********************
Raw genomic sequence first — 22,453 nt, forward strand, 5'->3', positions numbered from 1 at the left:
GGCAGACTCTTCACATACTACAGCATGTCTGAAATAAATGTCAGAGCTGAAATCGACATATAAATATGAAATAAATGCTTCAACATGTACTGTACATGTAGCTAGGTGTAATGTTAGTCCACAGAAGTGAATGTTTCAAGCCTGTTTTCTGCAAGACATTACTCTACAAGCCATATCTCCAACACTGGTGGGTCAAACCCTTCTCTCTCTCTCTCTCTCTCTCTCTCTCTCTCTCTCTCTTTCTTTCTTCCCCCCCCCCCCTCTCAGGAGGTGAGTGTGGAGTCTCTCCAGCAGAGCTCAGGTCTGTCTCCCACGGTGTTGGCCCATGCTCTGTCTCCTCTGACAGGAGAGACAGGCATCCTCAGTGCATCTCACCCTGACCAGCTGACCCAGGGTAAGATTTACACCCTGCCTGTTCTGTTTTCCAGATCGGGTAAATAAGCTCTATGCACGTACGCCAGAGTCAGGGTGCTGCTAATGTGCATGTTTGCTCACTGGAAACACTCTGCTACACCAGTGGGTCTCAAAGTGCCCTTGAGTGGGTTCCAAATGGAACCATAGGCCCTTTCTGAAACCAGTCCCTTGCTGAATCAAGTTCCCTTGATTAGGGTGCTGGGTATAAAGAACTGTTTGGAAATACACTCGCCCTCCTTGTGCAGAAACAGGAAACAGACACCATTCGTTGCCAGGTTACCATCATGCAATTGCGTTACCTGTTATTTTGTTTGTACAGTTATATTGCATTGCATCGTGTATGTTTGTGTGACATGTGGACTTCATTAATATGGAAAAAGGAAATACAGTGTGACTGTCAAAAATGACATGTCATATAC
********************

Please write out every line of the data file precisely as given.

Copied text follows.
Raw genomic sequence first — 22,453 nt, forward strand, 5'->3', positions numbered from 1 at the left:
GGCAGACTCTTCACATACTACAGCATGTCTGAAATAAATGTCAGAGCTGAAATCGACATATAAATATGAAATAAATGCTTCAACATGTACTGTACATGTAGCTAGGTGTAATGTTAGTCCACAGAAGTGAATGTTTCAAGCCTGTTTTCTGCAAGACATTACTCTACAAGCCATATCTCCAACACTGGTGGGTCAAACCCTTCTCTCTCTCTCTCTCTCTCTCTCTCTCTCTCTCTCTCTTTCTTTCTTCCCCCCCCCCCCTCTCAGGAGGTGAGTGTGGAGTCTCTCCAGCAGAGCTCAGGTCTGTCTCCCACGGTGTTGGCCCATGCTCTGTCTCCTCTGACAGGAGAGACAGGCATCCTCAGTGCATCTCACCCTGACCAGCTGACCCAGGGTAAGATTTACACCCTGCCTGTTCTGTTTTCCAGATCGGGTAAATAAGCTCTATGCACGTACGCCAGAGTCAGGGTGCTGCTAATGTGCATGTTTGCTCACTGGAAACACTCTGCTACACCAGTGGGTCTCAAAGTGCCCTTGAGTGGGTTCCAAATGGAACCATAGGCCCTTTCTGAAACCAGTCCCTTGCTGAATCAAGTTCCCTTGATTAGGGTGCTGGGTATAAAGAACTGTTTGGAAATACACTCGCCCTCCTTGTGCAGAAACAGGAAACAGACACCATTCGTTGCCAGGTTACCATCATGCAATTGCGTTACCTGTTATTTTGTTTGTACAGTTATATTGCATTGCATCGTGTATGTTTGTGTGACATGTGGACTTCATTAATATGGAAAAAGGAAATACAGTGTGACTGTCAAAAATGACATGTCATATAC